To resolve Cloverleaf’s RF distribution problems, Bruce Green selected Contemporary Research’s RF distribution equipment. “I chose Contemporary Research because of the quality of their products and their experience in the industry,” he said. “Additionally, Contemporary Research’s RF-based control system is a unique product that other manufacturers cannot compete with.”
Ultimately, Green installed two Contemporary Research QMOD-HDMI 2/HDTV modulators, four Contemporary Research ICC2-ATSC 4 HDTV/HD tuner controllers, and 23 Contemporary Research ICC1-IRX TV/TV controllers to feed 22 Vizio 32-inch flat-screen HDTVs and three Vizio 40-inch flat-screen HDTVs. The new RF system also includes a Contemporary ResearchQDA4-45/RF amp combiner, a Contemporary Research ICE-HE Ethernet/Ethernet headend controller, and a Gefen EXT-HD-MVSL-441 multiviewer. This device provides a quad view of the three DIRECTV feeds and the Bowling Music Network video stream on a front desk monitor.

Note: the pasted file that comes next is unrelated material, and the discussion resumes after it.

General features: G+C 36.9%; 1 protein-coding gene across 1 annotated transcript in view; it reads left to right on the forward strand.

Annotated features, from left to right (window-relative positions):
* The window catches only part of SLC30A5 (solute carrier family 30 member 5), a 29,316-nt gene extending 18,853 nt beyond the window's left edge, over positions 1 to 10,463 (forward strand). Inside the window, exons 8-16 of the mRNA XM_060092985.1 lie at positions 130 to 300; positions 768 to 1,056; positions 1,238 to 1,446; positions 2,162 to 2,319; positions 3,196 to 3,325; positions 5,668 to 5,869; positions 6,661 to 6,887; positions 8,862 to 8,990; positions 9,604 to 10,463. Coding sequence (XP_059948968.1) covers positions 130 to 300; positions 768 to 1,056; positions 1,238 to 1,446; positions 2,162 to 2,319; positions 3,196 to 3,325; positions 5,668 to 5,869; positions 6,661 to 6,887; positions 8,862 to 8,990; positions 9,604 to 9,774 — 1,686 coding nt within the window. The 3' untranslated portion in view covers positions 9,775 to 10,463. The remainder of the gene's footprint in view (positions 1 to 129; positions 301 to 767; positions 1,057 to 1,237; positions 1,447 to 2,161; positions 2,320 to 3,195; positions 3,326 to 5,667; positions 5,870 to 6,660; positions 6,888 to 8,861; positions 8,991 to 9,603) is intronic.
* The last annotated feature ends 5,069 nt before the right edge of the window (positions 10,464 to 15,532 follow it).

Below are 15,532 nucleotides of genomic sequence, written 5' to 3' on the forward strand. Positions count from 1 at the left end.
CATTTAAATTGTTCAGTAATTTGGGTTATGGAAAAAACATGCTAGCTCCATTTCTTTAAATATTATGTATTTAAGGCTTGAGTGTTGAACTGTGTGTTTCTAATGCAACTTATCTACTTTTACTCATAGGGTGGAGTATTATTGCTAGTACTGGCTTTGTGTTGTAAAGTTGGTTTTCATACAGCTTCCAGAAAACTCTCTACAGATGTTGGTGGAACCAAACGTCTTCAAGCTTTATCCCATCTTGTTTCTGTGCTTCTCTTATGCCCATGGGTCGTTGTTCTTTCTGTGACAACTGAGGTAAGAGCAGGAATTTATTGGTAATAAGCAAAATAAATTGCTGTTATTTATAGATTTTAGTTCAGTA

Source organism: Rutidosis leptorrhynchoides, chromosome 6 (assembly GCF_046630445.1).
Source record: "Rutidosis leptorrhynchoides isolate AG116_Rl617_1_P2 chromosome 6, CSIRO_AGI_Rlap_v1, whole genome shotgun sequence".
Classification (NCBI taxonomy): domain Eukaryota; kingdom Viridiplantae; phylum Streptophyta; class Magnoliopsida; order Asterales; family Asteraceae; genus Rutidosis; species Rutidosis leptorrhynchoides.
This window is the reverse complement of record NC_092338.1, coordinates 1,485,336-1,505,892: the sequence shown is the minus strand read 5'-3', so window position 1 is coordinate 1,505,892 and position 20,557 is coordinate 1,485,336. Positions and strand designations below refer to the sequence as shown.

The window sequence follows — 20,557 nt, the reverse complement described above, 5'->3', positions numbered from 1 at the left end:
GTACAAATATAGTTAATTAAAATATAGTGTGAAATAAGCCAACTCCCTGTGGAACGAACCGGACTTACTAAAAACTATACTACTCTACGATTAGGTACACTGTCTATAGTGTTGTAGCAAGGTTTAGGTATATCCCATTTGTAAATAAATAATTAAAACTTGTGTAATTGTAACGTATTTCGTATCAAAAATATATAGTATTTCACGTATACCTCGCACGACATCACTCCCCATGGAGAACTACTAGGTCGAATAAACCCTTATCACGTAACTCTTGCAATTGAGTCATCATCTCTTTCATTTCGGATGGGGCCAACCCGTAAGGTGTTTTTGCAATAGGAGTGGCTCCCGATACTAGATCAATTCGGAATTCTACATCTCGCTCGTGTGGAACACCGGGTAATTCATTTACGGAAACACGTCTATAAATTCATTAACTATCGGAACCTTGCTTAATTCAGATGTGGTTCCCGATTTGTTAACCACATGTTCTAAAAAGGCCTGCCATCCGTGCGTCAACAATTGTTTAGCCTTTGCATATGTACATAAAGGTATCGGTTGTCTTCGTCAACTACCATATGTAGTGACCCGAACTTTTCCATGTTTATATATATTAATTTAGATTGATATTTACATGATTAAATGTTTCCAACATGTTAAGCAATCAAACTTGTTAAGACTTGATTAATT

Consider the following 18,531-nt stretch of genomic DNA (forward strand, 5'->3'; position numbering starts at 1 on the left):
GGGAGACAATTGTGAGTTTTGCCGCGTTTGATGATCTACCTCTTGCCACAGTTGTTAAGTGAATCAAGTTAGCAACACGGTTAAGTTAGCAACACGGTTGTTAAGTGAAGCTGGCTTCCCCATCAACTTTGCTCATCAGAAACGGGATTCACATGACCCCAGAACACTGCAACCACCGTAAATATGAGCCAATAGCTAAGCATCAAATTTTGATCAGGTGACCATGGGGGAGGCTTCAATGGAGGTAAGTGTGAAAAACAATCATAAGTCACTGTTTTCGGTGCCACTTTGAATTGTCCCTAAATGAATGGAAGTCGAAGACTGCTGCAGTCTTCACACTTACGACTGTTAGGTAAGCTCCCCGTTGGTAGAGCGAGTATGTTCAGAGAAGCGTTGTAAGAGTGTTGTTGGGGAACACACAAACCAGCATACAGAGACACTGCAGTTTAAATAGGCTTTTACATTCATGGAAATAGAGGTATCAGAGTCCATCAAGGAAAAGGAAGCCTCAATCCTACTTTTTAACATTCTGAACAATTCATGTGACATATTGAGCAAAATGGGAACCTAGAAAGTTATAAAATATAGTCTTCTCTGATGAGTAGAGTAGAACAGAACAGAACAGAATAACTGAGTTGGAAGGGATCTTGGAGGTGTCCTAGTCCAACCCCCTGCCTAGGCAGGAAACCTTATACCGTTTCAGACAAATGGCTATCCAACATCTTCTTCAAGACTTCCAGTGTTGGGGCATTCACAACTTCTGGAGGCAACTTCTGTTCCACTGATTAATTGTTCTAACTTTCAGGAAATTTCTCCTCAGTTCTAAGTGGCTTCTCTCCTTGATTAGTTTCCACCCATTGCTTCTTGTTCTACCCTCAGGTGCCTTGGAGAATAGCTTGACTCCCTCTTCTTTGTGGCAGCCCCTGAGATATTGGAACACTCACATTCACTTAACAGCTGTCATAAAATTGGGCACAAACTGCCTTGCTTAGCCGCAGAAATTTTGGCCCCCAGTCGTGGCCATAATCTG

Green also installed three DIRECTV HD satellite receivers—each with its own uniquely addressed code—a DIRECTV HD satellite dish, and a Denon Blu-ray player. The system is controlled by an RTI touch screen controller. “For our next phase, Cloverleaf owner Jim Chambers is considering upgrading the four Vivitek Projectors and screens,” he said.
Today, Cloverleaf Family Bowl’s AV system delivers clear paging messages, booming music, and crystal-clear HD video throughout the facility. “When it comes to measuring the success of a project,” Bruce Green observed, “it all comes down to the Big Smile on the owner’s face when you hit the switch and it all works!”
James Careless is a frequent contributor to AV Technology.
Printed in the Nov. 2017 Issue of AV Technology Magazine